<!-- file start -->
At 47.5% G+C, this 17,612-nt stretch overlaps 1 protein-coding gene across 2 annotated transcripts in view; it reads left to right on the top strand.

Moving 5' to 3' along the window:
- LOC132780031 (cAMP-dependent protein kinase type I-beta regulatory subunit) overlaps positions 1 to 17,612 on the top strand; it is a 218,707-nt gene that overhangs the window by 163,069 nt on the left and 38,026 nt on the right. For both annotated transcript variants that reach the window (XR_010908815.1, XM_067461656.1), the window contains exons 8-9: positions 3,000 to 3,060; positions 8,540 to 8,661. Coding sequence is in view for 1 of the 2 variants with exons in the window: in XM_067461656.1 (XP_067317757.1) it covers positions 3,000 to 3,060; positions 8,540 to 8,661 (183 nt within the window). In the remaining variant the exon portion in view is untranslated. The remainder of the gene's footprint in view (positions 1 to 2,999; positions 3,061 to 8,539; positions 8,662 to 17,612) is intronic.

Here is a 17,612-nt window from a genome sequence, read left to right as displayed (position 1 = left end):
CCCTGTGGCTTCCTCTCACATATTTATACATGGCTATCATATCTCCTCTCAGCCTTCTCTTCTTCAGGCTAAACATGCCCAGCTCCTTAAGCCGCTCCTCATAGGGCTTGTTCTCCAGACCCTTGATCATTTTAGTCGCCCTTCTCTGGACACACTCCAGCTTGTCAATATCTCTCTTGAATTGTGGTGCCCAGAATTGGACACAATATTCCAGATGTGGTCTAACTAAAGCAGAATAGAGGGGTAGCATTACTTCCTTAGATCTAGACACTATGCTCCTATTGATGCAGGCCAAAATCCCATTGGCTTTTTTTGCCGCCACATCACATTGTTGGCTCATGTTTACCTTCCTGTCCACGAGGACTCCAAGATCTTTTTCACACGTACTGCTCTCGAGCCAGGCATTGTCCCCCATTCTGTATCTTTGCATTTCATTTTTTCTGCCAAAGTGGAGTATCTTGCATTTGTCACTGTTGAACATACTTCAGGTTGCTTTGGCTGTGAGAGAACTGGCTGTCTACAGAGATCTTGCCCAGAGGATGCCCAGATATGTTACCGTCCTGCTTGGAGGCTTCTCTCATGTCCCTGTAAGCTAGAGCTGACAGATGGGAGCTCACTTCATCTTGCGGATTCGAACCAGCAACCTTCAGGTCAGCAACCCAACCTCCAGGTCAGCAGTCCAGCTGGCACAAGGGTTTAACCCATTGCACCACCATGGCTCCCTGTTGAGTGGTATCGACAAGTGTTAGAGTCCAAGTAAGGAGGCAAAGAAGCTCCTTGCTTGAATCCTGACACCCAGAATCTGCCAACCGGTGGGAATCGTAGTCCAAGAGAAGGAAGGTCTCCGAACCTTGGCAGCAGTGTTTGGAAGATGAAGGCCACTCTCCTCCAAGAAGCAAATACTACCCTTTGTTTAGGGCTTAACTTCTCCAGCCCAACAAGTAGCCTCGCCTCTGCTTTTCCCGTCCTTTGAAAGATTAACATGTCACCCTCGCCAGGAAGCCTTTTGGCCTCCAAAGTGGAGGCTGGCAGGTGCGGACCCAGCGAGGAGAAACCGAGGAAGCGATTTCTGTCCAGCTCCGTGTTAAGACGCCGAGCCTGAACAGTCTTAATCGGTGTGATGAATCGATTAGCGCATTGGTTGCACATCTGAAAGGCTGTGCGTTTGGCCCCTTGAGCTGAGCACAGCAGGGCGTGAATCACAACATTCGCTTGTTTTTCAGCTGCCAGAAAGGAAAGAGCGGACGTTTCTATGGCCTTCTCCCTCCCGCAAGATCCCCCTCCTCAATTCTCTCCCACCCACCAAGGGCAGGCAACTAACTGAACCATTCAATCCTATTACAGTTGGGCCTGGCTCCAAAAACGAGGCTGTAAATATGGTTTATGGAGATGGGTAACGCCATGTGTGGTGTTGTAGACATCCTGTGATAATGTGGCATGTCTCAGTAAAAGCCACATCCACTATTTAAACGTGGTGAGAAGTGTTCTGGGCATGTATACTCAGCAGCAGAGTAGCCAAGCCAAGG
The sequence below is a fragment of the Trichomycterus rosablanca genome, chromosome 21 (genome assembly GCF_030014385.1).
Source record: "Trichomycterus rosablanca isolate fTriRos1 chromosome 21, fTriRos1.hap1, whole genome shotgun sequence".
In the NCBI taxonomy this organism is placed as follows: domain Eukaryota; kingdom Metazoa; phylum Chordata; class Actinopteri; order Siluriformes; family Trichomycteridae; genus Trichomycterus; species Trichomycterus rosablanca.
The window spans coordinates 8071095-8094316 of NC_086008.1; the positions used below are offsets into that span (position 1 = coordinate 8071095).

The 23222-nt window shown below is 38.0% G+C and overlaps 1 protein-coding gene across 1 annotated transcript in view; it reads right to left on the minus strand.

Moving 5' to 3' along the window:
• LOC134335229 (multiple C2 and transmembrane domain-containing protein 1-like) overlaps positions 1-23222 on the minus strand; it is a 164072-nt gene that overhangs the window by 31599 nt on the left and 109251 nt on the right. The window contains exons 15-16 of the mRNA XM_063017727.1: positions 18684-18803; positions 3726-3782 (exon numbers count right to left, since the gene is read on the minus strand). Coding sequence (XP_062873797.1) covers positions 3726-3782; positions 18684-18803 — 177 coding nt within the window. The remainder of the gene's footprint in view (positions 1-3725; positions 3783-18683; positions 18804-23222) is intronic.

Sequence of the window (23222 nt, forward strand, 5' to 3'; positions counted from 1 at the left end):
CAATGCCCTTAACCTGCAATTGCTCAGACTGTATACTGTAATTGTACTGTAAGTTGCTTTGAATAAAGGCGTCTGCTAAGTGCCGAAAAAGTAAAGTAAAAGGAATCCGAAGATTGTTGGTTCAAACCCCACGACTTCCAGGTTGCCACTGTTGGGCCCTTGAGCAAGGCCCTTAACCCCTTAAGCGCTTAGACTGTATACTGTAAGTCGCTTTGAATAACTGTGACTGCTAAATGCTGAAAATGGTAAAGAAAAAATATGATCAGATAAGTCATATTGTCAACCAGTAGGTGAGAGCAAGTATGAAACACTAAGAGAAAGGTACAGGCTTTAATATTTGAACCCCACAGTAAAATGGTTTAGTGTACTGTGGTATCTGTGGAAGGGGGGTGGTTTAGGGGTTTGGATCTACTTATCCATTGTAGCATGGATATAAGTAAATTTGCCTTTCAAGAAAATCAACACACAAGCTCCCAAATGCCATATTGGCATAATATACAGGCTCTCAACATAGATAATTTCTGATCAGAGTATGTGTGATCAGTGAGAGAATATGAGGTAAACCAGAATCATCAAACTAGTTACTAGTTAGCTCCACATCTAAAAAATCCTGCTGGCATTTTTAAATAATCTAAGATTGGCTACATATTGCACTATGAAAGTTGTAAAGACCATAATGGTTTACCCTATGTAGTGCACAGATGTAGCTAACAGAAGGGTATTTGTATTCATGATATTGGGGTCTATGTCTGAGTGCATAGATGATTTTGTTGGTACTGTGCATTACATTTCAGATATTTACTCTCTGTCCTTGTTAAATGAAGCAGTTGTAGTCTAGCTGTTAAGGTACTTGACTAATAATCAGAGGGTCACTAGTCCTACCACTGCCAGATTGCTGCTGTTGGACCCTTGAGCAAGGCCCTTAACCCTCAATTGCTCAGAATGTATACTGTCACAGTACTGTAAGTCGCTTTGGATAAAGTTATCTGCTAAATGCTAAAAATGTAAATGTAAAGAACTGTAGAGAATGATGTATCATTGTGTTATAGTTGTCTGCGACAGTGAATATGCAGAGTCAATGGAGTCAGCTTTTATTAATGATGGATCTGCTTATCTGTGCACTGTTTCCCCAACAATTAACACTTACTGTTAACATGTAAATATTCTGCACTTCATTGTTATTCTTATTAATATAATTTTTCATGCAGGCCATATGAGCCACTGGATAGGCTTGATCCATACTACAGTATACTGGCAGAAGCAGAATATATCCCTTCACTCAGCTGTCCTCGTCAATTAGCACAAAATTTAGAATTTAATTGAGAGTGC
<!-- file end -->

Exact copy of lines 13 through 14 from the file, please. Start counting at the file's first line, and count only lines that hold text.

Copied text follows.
Sequence of the window (23222 nt, forward strand, 5' to 3'; positions counted from 1 at the left end):
CAATGCCCTTAACCTGCAATTGCTCAGACTGTATACTGTAATTGTACTGTAAGTTGCTTTGAATAAAGGCGTCTGCTAAGTGCCGAAAAAGTAAAGTAAAAGGAATCCGAAGATTGTTGGTTCAAACCCCACGACTTCCAGGTTGCCACTGTTGGGCCCTTGAGCAAGGCCCTTAACCCCTTAAGCGCTTAGACTGTATACTGTAAGTCGCTTTGAATAACTGTGACTGCTAAATGCTGAAAATGGTAAAGAAAAAATATGATCAGATAAGTCATATTGTCAACCAGTAGGTGAGAGCAAGTATGAAACACTAAGAGAAAGGTACAGGCTTTAATATTTGAACCCCACAGTAAAATGGTTTAGTGTACTGTGGTATCTGTGGAAGGGGGGTGGTTTAGGGGTTTGGATCTACTTATCCATTGTAGCATGGATATAAGTAAATTTGCCTTTCAAGAAAATCAACACACAAGCTCCCAAATGCCATATTGGCATAATATACAGGCTCTCAACATAGATAATTTCTGATCAGAGTATGTGTGATCAGTGAGAGAATATGAGGTAAACCAGAATCATCAAACTAGTTACTAGTTAGCTCCACATCTAAAAAATCCTGCTGGCATTTTTAAATAATCTAAGATTGGCTACATATTGCACTATGAAAGTTGTAAAGACCATAATGGTTTACCCTATGTAGTGCACAGATGTAGCTAACAGAAGGGTATTTGTATTCATGATATTGGGGTCTATGTCTGAGTGCATAGATGATTTTGTTGGTACTGTGCATTACATTTCAGATATTTACTCTCTGTCCTTGTTAAATGAAGCAGTTGTAGTCTAGCTGTTAAGGTACTTGACTAATAATCAGAGGGTCACTAGTCCTACCACTGCCAGATTGCTGCTGTTGGACCCTTGAGCAAGGCCCTTAACCCTCAATTGCTCAGAATGTATACTGTCACAGTACTGTAAGTCGCTTTGGATAAAGTTATCTGCTAAATGCTAAAAATGTAAATGTAAAGAACTGTAGAGAATGATGTATCATTGTGTTATAGTTGTCTGCGACAGTGAATATGCAGAGTCAATGGAGTCAGCTTTTATTAATGATGGATCTGCTTATCTGTGCACTGTTTCCCCAACAATTAACACTTACTGTTAACATGTAAATATTCTGCACTTCATTGTTATTCTTATTAATATAATTTTTCATGCAGGCCATATGAGCCACTGGATAGGCTTGATCCATACTACAGTATACTGGCAGAAGCAGAATATATCCCTTCACTCAGCTGTCCTCGTCAATTAGCACAAAATTTAGAATTTAATTGAGAGTGC